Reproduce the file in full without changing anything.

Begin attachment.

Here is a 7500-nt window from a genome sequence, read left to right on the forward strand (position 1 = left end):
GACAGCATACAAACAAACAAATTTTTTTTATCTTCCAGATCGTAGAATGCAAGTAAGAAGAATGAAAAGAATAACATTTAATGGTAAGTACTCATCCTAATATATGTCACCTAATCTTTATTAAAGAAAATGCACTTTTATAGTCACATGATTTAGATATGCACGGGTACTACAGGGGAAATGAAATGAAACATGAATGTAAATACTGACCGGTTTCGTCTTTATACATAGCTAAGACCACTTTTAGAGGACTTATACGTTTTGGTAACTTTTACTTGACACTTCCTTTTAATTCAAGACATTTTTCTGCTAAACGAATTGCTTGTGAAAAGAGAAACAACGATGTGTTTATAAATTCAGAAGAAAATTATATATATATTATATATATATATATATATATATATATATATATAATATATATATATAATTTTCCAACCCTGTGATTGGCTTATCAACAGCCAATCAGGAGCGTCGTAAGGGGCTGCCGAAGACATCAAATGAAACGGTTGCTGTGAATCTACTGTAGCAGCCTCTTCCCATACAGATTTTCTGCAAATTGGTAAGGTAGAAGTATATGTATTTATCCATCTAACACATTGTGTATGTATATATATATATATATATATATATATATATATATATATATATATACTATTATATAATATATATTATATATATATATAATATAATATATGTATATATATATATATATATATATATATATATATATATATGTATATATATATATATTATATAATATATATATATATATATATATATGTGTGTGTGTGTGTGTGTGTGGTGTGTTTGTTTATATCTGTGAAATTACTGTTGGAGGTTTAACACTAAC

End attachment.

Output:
Here is a 7500-nt window from a genome sequence, read left to right on the forward strand (position 1 = left end):
GACAGCATACAAACAAACAAATTTTTTTTATCTTCCAGATCGTAGAATGCAAGTAAGAAGAATGAAAAGAATAACATTTAATGGTAAGTACTCATCCTAATATATGTCACCTAATCTTTATTAAAGAAAATGCACTTTTATAGTCACATGATTTAGATATGCACGGGTACTACAGGGGAAATGAAATGAAACATGAATGTAAATACTGACCGGTTTCGTCTTTATACATAGCTAAGACCACTTTTAGAGGACTTATACGTTTTGGTAACTTTTACTTGACACTTCCTTTTAATTCAAGACATTTTTCTGCTAAACGAATTGCTTGTGAAAAGAGAAACAACGATGTGTTTATAAATTCAGAAGAAAATTATATATATATTATATATATATATATATATATATATATATATATAATATATATATATAATTTTCCAACCCTGTGATTGGCTTATCAACAGCCAATCAGGAGCGTCGTAAGGGGCTGCCGAAGACATCAAATGAAACGGTTGCTGTGAATCTACTGTAGCAGCCTCTTCCCATACAGATTTTCTGCAAATTGGTAAGGTAGAAGTATATGTATTTATCCATCTAACACATTGTGTATGTATATATATATATATATATATATATATATATATATATATATATATACTATTATATAATATATATTATATATATATATAATATAATATATGTATATATATATATATATATATATATATATATATATATATGTATATATATATATATTATATAATATATATATATATATATATATATGTGTGTGTGTGTGTGTGTGTGGTGTGTTTGTTTATATCTGTGAAATTACTGTTGGAGGTTTAACACTAAC